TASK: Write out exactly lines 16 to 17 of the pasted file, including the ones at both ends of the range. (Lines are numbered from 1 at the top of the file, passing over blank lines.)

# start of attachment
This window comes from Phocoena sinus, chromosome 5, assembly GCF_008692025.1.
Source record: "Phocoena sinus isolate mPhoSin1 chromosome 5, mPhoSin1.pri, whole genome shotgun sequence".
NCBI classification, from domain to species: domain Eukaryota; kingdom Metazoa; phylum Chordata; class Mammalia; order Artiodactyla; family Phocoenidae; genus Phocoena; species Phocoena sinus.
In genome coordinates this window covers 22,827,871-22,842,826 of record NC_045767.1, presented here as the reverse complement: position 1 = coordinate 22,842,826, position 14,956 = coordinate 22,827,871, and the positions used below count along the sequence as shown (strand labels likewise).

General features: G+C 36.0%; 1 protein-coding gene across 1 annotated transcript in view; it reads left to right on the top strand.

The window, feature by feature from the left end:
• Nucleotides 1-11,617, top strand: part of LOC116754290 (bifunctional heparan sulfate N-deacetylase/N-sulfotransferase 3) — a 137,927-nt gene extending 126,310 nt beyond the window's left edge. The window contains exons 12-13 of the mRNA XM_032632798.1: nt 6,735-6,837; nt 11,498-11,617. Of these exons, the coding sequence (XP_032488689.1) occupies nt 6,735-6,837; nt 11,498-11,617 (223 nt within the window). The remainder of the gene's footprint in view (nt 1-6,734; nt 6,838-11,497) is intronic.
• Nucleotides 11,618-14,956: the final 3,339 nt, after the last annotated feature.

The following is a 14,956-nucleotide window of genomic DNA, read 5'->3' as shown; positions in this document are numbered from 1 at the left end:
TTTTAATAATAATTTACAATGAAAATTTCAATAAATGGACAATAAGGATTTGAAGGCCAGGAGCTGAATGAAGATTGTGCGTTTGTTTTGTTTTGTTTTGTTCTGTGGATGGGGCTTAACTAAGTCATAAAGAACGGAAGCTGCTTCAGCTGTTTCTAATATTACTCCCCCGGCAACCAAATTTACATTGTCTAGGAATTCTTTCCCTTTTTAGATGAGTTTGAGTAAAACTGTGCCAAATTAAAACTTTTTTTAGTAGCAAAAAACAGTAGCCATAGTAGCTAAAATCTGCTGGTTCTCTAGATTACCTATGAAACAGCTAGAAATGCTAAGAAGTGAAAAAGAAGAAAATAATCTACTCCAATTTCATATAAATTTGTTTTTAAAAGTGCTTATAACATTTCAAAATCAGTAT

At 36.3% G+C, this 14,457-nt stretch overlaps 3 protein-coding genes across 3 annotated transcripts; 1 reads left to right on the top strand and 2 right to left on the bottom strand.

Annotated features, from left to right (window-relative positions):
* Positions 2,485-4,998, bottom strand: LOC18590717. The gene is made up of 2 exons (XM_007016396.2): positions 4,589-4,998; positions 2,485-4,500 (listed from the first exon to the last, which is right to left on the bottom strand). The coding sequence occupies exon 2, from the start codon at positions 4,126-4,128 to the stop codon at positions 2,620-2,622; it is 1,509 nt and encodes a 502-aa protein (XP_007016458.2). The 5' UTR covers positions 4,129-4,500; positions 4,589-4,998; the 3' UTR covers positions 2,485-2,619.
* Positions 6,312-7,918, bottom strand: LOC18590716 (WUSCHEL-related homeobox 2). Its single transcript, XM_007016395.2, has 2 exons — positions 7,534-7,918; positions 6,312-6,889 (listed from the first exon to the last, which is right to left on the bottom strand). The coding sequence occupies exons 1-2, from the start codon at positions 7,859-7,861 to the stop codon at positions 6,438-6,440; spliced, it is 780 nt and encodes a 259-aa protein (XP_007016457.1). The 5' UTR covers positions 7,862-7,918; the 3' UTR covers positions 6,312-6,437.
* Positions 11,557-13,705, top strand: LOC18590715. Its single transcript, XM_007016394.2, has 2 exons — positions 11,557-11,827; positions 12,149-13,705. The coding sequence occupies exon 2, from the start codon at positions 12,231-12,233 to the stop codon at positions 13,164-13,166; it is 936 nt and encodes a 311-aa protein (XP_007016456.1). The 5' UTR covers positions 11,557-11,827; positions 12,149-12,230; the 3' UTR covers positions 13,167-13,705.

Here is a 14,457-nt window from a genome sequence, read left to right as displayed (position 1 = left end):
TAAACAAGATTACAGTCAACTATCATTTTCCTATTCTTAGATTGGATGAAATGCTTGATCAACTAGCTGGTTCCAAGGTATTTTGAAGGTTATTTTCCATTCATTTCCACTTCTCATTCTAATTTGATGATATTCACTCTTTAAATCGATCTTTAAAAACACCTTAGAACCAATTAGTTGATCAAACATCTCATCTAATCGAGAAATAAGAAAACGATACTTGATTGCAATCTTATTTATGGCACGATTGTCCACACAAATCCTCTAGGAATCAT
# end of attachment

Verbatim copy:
Here is a 14,457-nt window from a genome sequence, read left to right as displayed (position 1 = left end):
TAAACAAGATTACAGTCAACTATCATTTTCCTATTCTTAGATTGGATGAAATGCTTGATCAACTAGCTGGTTCCAAGGTATTTTGAAGGTTATTTTCCATTCATTTCCACTTCTCATTCTAATTTGATGATATTCACTCTTTAAATCGATCTTTAAAAACACCTTAGAACCAATTAGTTGATCAAACATCTCATCTAATCGAGAAATAAGAAAACGATACTTGATTGCAATCTTATTTATGGCACGATTGTCCACACAAATCCTCTAGGAATCAT